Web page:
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For some entrepreneurs, building a business is a lifelong dream that they’ll do anything to push to the highest levels of success. For others, it’s something to pay the bills in hard times. For still others, it’s a chance to try something new, make some money, and serve as a stepping stone into higher-level roles back in the traditional workforce.
If you’re part of that latter group, you should see entrepreneurship as great experience. While there are many people leaving traditional industries to become entrepreneurs, the inverse is just as true. So, how do you stand out among the crowd of competitive applicants for those high-level jobs you know you deserve after running your own company? We’ve got some tips.
1. Keep Your Resume Updated
First and foremost, don’t let your resume get out of date while you’re running your business. It’s always smart to keep your eye out for any specific role you might be right for, but there’s also no reason you can’t cast a wide net.
With Resoume, you can create beautifully designed, ATS-ready resumes, portfolios, and cover letters that will beat the hiring systems and head straight to the top of the hiring manager’s pile. Best of all, it’s extremely simple. Just import your details from LinkedIn and Resoume does the rest. You can customize the result with themes, fonts, colors, signatures, images, and more to make sure it’s absolutely perfect. Resoume also offers analytics so you know how many visitors open your documents and you understand the kind of traction you’re getting. It will even help you keep your appointments and interviews organized to ensure you’re always ready to pounce on any opportunity. Find out why Resoume has earned 4.7 stars on AppSumo and was a number one Product of the Day on Product Hunt.
2. Find The Right Role
For many entrepreneurs returning to the workforce, simply finding the right role can be the hardest part. You’re used to setting your own hours, wearing multiple hats, and succeeding in a variety of ways. You may feel like a jack of all trades, master of none.
Take some time to talk through what you really want in a potential full-time role with people you trust. That could be friends, family, colleagues, or even clients. Get an idea of what your best skills and accomplishments are — those are what you do best and what you might want to do more of. But also think about what you like best about your entrepreneurial role — you won’t enjoy going back to a full-time job if you don’t like what you’re doing.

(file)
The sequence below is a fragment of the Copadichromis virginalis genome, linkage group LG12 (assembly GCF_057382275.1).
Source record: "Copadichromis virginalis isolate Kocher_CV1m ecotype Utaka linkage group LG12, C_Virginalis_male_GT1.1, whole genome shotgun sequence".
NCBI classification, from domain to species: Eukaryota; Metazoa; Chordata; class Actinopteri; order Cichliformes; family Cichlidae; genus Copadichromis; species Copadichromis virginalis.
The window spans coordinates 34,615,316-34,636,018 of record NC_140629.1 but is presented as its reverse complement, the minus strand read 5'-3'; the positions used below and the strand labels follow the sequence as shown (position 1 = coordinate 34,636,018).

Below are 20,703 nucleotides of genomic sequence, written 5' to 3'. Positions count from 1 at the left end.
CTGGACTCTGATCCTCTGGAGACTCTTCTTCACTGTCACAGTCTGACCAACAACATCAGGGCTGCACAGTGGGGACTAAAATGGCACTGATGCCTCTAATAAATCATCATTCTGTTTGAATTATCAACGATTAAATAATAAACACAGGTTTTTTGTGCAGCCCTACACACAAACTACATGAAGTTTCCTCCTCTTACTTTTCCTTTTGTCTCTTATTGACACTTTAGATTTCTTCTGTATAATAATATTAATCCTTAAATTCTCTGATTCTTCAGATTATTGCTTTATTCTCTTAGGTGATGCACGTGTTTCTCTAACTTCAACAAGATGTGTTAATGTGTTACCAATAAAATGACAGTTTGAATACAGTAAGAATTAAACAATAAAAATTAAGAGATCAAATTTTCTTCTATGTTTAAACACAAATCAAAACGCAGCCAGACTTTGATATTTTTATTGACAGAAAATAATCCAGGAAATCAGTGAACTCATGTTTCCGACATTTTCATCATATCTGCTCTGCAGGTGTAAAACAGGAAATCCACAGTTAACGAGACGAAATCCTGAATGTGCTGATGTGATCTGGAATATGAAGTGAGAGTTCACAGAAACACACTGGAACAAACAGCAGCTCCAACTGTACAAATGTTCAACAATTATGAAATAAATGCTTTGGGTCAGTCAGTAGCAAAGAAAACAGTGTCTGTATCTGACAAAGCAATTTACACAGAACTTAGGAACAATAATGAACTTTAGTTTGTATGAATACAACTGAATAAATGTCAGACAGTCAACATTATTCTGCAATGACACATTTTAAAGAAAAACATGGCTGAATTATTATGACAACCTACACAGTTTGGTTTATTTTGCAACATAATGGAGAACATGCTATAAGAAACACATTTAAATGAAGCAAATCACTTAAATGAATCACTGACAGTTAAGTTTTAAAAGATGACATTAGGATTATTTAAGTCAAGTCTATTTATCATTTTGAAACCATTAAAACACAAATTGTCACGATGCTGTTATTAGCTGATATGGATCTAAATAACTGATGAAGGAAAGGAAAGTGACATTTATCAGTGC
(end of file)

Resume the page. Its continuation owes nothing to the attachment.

Eventually, you’ll get an idea of what the perfect role looks like for you. And then you can set out to find it.
3. Be A Team Player
After running a business, it’s easy to get focused on thinking about yourself and your needs at your place of business. But when you go back to the workforce, you need to make sure everyone knows you’re invested in the team.
When you’re interviewing, make sure you note that you’re excited to work with a team and, potentially, for someone else. Many hiring managers may be concerned that you won’t be able to work under somebody so reassure them that this isn’t the case and that you’re actually excited to be working as part of a team again.
4. Play Up Managerial Experience
All that said, you’ve run a company, of course you know how to run this business! Maybe you ran a company of one but that’s still impressive. You had to manage all of your company’s accounting, find new clients, and deliver goods and services on time — all while ensuring you’re making money, not losing it. That’s valuable experience that’s useful to any role, even if you’re not going to be your own boss anymore.
Rather than insist you know everything, present the experience you had running your own company as a good foundation from which to learn. You’re at a good starting point — probably better than most candidates — but you’ve still got more to learn. Hiring managers will appreciate the expertise you’ve gleaned in a variety of areas, just make sure not to overplay your hand.
5. Quantify Your Accomplishments
Interviewing for a new job after being an entrepreneur for a while is a bit like walking a tightrope. Yes, you want to demonstrate that you’re suited for leadership roles but you don’t want to make yourself come across as feeling overqualified or like you don’t want to report to anyone else. A good way to walk the line is by resorting to numbers.
Numbers don’t lie so, as much as possible, quantify your entrepreneurial achievements. Cite your accomplishments with real numbers, like revenue growth year over year, budget reduction month over month, and other metrics that paint a picture of you having a good impact on your own bottomline. If you can keep yourself in the black, that’s a good sign you can do that same with a fully functioning company.
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